Guide – Tell it like it is and win business. Truth and honesty win out over “just trust us; we’ll take care of you.”

Action item – Prepare your documents with as much plain English as possible and deliver a complete set every time.

© 2009 The Advisors Center, LLC – All Rights Reserved

Give Credit Where Credit is Due

 

As a professional advisor, sometimes it is easy to think that it is all about you.

Most advisors have staff or are part of a team.

Don’t forget to give them credit!

Your staff is likely your most valuable asset. You could not do you job effectively without them. You must let them know it.

There are many studies out there but time and time again, the number one most effective thing is to let them know they are appreciated.

This appreciation can easily be shown in some simple ways:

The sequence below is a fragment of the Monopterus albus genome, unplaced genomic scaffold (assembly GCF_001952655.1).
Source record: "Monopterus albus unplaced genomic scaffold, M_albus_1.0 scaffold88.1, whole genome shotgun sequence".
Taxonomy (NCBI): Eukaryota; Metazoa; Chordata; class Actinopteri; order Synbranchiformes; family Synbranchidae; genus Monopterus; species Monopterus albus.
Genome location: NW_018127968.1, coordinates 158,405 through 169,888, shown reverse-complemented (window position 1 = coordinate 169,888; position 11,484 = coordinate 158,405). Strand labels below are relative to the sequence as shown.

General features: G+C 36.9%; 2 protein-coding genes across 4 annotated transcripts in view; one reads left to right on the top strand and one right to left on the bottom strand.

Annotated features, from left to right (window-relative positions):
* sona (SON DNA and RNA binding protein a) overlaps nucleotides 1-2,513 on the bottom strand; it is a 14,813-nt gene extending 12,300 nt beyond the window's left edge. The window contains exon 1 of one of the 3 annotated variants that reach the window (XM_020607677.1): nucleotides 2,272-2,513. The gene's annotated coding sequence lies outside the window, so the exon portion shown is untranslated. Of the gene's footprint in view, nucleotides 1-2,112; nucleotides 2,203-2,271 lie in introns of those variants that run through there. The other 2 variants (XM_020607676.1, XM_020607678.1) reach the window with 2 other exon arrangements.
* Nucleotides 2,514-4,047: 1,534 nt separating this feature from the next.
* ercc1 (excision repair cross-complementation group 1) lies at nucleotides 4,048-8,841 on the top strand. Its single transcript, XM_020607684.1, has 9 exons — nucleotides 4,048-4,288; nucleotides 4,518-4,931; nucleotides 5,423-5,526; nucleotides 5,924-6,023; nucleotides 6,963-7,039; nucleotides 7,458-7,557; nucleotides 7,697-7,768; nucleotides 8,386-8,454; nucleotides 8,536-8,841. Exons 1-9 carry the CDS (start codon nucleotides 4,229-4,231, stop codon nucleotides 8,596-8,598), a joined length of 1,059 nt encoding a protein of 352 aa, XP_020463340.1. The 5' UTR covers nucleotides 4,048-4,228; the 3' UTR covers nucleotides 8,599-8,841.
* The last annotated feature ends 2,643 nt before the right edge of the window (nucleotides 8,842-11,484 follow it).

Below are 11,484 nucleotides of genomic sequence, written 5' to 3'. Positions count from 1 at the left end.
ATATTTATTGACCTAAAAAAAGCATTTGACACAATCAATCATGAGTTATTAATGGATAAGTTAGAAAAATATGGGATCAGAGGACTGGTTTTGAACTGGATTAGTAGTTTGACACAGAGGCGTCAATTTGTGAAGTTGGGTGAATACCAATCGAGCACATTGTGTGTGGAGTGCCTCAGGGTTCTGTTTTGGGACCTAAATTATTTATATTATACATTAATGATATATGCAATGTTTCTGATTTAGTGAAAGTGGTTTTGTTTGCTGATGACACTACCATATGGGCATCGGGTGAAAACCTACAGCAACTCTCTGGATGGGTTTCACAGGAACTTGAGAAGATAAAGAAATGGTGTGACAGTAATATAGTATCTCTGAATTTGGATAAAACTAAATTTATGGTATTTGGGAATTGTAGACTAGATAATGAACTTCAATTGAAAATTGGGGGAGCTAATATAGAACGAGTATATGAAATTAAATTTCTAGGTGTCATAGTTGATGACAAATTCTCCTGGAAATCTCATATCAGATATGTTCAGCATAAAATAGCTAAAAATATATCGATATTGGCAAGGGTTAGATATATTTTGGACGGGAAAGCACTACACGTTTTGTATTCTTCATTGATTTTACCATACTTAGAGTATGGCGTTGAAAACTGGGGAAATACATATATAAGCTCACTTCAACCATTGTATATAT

• Say “thank you” – the most appreciated.
  • Buy lunch for the office yourself – Have a monthly employee lunch where one staff picks lunch for the entire office and you buy.
  • Give them a paid day off – Particularly if you see they are stressed. Do it spontaneously – “Take tomorrow off, you earned it”
  • Atta boy/girl certificates – AAA sells gift certificates good for area restaurants – give them out.
  • Tickets – perhaps you get offered tickets for events (concerts, theater, sporting events) – give them to your staff or, just buy them some.

And tell you clients how much you appreciate your staff. They will let your staff know too.

Guide – You are not a one person show. Don’t forget it.

Action Item – Let your staff/team know how hard they work and that you could not do it without them. Be sure to show them.

© 2009 The Advisors Center, LLC – All Rights Reserved